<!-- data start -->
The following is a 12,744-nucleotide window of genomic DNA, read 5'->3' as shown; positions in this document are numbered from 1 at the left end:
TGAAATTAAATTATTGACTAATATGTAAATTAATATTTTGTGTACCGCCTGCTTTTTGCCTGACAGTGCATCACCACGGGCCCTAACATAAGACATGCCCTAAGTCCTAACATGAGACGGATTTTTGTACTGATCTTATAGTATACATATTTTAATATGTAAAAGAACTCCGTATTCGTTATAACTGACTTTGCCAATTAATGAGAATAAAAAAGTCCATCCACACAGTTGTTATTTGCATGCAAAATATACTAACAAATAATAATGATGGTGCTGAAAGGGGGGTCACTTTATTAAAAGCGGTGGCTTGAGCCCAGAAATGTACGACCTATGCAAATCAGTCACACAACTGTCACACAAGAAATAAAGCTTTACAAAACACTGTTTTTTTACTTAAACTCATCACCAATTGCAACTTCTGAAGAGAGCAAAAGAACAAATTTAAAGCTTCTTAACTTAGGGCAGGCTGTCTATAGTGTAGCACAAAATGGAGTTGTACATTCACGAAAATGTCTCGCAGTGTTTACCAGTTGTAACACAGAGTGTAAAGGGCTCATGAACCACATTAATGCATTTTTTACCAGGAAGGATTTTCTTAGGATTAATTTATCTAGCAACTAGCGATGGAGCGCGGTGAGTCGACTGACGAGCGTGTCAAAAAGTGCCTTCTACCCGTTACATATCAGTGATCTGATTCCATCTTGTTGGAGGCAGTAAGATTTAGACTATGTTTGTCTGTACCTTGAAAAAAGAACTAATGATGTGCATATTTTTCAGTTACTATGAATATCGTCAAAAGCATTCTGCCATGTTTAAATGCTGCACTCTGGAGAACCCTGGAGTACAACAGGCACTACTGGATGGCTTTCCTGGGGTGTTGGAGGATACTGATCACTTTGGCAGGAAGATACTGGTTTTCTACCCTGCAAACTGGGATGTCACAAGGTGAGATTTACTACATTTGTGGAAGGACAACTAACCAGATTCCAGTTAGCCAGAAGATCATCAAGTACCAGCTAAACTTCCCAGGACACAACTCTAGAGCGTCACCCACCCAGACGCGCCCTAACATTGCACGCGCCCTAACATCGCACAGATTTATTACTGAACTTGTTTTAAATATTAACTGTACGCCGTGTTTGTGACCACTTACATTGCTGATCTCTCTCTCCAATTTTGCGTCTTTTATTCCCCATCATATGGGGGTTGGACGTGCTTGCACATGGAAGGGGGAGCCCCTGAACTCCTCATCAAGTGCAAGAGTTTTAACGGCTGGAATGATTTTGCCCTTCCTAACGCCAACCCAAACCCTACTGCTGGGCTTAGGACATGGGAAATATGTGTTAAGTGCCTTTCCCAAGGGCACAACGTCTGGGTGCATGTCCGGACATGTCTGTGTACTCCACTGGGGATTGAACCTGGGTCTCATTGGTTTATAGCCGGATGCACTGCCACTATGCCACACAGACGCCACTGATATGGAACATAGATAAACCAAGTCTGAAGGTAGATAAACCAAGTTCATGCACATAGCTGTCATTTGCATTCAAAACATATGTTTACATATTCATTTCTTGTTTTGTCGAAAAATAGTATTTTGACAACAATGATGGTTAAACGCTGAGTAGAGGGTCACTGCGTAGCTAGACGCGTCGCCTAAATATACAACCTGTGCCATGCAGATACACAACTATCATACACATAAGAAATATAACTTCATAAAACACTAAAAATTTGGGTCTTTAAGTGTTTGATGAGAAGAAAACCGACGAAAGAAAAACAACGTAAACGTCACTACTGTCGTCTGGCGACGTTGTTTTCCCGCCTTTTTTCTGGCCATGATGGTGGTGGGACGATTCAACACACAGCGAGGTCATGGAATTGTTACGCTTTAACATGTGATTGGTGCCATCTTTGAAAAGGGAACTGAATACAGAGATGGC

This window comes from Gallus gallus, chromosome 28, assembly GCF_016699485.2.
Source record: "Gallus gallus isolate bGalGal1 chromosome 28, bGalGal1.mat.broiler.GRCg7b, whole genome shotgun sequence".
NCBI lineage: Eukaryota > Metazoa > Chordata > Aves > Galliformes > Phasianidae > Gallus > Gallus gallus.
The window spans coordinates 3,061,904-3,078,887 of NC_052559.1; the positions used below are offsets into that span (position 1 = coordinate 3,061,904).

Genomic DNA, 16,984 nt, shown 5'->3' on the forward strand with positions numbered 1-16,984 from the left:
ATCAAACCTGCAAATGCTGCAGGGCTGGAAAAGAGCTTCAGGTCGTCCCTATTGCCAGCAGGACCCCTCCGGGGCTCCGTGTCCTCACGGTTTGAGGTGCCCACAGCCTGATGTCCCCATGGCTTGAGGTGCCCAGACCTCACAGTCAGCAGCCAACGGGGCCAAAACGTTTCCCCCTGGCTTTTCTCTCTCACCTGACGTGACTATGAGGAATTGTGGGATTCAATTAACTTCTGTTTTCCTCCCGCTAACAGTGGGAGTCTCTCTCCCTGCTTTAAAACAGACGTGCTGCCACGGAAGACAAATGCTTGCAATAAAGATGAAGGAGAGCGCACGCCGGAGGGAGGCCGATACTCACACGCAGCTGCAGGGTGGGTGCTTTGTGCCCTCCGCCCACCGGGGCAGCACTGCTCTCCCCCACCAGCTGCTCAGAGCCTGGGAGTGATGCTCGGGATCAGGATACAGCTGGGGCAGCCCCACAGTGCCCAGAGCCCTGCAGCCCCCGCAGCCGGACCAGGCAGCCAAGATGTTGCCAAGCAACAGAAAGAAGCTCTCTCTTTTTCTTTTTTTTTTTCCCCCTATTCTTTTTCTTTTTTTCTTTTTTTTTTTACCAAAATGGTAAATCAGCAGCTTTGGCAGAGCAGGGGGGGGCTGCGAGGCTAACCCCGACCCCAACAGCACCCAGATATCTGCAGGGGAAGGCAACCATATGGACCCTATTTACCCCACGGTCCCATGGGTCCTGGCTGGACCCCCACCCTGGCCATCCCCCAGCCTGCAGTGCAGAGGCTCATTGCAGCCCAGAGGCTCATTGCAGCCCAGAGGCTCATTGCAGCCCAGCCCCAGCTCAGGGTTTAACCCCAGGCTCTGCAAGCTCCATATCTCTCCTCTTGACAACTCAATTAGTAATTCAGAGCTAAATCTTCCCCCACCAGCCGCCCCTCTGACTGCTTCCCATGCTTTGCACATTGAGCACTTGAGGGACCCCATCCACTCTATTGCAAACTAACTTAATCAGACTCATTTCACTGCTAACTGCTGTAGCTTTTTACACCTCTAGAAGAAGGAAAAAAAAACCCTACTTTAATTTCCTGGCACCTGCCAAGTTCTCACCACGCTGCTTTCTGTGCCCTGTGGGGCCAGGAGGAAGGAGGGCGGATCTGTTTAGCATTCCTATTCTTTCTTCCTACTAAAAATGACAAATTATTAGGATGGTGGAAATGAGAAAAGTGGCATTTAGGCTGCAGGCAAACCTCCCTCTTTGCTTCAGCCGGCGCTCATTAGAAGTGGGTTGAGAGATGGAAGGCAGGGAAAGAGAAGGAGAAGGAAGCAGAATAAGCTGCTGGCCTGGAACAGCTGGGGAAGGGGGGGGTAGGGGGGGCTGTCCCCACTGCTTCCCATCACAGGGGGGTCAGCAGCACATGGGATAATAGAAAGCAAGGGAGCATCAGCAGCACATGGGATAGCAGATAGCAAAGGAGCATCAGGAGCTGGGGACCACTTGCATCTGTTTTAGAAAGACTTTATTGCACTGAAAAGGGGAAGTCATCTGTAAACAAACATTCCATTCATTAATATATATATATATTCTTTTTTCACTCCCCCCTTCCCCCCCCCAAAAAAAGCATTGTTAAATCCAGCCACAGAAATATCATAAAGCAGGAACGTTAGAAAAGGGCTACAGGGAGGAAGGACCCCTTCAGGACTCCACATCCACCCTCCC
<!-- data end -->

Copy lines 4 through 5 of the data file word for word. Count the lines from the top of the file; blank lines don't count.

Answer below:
Source record: "Gallus gallus isolate bGalGal1 chromosome 28, bGalGal1.mat.broiler.GRCg7b, whole genome shotgun sequence".
NCBI lineage: Eukaryota > Metazoa > Chordata > Aves > Galliformes > Phasianidae > Gallus > Gallus gallus.